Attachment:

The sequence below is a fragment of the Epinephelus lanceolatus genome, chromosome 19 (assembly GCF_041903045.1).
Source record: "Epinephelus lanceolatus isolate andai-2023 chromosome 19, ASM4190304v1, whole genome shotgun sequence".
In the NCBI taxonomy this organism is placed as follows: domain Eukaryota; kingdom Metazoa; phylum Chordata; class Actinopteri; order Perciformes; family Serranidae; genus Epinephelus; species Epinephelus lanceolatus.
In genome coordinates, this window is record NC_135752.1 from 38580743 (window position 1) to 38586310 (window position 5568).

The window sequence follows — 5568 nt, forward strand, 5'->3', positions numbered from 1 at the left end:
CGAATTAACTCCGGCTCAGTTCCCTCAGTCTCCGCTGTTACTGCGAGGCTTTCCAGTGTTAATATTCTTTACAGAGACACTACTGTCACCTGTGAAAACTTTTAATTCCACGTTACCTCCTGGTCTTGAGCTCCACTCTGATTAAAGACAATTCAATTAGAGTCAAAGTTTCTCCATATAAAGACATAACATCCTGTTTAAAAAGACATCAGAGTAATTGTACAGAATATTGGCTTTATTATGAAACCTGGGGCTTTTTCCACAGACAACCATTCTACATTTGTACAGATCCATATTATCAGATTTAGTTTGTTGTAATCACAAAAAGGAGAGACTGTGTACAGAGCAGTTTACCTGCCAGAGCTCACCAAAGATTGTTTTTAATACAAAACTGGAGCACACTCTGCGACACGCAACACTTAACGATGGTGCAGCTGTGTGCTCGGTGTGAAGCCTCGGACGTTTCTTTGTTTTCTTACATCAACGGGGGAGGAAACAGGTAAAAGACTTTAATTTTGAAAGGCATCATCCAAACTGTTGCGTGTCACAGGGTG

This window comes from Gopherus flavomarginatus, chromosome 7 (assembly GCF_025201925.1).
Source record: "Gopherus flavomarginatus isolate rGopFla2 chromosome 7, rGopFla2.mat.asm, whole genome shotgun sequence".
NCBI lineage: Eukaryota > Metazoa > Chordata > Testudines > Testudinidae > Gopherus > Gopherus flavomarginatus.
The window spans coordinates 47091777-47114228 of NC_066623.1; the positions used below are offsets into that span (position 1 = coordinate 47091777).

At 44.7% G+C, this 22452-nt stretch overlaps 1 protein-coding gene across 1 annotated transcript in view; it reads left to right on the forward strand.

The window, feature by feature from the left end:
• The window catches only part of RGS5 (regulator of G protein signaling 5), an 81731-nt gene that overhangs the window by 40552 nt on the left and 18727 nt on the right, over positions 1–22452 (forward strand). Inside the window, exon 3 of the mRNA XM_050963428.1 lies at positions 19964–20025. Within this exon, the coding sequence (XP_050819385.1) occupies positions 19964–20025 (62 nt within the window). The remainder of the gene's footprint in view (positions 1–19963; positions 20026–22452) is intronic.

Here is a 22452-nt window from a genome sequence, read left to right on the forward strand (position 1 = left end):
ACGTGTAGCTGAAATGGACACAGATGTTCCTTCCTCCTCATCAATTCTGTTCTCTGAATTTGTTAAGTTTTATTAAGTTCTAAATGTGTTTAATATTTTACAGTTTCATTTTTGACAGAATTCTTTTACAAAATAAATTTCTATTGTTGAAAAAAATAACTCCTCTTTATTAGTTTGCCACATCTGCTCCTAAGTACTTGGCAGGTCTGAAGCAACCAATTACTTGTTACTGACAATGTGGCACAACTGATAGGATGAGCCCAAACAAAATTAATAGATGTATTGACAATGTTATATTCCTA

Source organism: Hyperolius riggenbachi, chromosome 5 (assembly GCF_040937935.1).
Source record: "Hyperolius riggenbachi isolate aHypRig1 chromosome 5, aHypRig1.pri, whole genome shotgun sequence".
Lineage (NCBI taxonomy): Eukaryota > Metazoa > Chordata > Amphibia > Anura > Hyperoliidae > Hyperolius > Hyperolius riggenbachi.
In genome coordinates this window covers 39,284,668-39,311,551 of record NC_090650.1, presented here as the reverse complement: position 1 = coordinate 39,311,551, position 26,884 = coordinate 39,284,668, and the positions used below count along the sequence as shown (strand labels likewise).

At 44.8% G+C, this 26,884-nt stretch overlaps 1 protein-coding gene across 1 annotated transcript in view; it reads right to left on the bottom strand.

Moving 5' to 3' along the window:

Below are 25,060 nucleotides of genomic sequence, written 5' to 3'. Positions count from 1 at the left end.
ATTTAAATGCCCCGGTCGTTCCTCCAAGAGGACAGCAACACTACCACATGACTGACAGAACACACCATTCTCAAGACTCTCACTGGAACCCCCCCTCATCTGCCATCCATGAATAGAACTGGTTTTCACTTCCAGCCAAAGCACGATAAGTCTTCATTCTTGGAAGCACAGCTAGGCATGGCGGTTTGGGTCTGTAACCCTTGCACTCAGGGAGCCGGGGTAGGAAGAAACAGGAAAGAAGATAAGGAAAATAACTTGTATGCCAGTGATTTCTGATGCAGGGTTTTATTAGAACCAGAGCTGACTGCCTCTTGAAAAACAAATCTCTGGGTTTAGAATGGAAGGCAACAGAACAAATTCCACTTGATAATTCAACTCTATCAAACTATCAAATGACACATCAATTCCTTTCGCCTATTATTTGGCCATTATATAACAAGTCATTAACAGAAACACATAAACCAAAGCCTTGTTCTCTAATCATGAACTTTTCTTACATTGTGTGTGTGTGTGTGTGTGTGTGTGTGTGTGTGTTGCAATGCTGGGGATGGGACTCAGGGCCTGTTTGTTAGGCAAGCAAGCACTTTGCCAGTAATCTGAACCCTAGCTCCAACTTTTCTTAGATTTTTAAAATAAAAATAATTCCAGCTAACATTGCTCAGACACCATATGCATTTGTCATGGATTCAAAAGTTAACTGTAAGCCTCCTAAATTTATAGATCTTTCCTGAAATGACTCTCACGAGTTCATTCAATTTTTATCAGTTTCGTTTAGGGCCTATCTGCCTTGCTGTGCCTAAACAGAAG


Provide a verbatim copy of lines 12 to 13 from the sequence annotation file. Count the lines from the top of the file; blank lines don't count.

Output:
The window, feature by feature from the left end:
• The window catches only part of RGS5 (regulator of G protein signaling 5), an 81731-nt gene that overhangs the window by 40552 nt on the left and 18727 nt on the right, over positions 1–22452 (forward strand). Inside the window, exon 3 of the mRNA XM_050963428.1 lies at positions 19964–20025. Within this exon, the coding sequence (XP_050819385.1) occupies positions 19964–20025 (62 nt within the window). The remainder of the gene's footprint in view (positions 1–19963; positions 20026–22452) is intronic.